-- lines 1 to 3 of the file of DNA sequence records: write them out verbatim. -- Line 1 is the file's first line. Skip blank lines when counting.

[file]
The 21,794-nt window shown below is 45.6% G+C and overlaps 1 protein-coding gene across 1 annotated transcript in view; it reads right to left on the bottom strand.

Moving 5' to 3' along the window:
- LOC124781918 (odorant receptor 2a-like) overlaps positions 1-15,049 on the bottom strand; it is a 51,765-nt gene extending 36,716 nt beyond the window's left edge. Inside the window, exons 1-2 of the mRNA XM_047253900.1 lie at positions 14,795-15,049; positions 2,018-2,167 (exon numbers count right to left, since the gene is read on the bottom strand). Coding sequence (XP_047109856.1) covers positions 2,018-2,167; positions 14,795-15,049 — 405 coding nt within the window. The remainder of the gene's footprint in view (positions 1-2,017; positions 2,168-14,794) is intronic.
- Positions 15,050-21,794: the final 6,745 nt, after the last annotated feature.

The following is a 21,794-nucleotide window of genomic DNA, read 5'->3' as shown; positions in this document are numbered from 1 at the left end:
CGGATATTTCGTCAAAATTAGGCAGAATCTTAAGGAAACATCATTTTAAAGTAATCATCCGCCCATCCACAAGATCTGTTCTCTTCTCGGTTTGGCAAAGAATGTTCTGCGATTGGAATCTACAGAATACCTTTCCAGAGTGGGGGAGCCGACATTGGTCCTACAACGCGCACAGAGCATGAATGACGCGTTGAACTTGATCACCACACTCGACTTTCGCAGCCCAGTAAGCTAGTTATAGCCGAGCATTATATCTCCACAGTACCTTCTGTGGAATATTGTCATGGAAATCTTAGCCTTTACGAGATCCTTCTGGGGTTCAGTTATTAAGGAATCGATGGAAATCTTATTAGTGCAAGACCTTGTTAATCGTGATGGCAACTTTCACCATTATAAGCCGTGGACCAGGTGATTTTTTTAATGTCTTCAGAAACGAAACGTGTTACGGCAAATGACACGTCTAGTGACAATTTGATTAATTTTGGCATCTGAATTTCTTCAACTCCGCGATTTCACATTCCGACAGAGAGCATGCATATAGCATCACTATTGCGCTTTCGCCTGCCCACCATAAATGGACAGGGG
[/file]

The 21,794-nt window shown below is 45.6% G+C and overlaps 1 protein-coding gene across 1 annotated transcript in view; it reads right to left on the bottom strand.

Moving 5' to 3' along the window:
- LOC124781918 (odorant receptor 2a-like) overlaps positions 1-15,049 on the bottom strand; it is a 51,765-nt gene extending 36,716 nt beyond the window's left edge. Inside the window, exons 1-2 of the mRNA XM_047253900.1 lie at positions 14,795-15,049; positions 2,018-2,167 (exon numbers count right to left, since the gene is read on the bottom strand). Coding sequence (XP_047109856.1) covers positions 2,018-2,167; positions 14,795-15,049 — 405 coding nt within the window. The remainder of the gene's footprint in view (positions 1-2,017; positions 2,168-14,794) is intronic.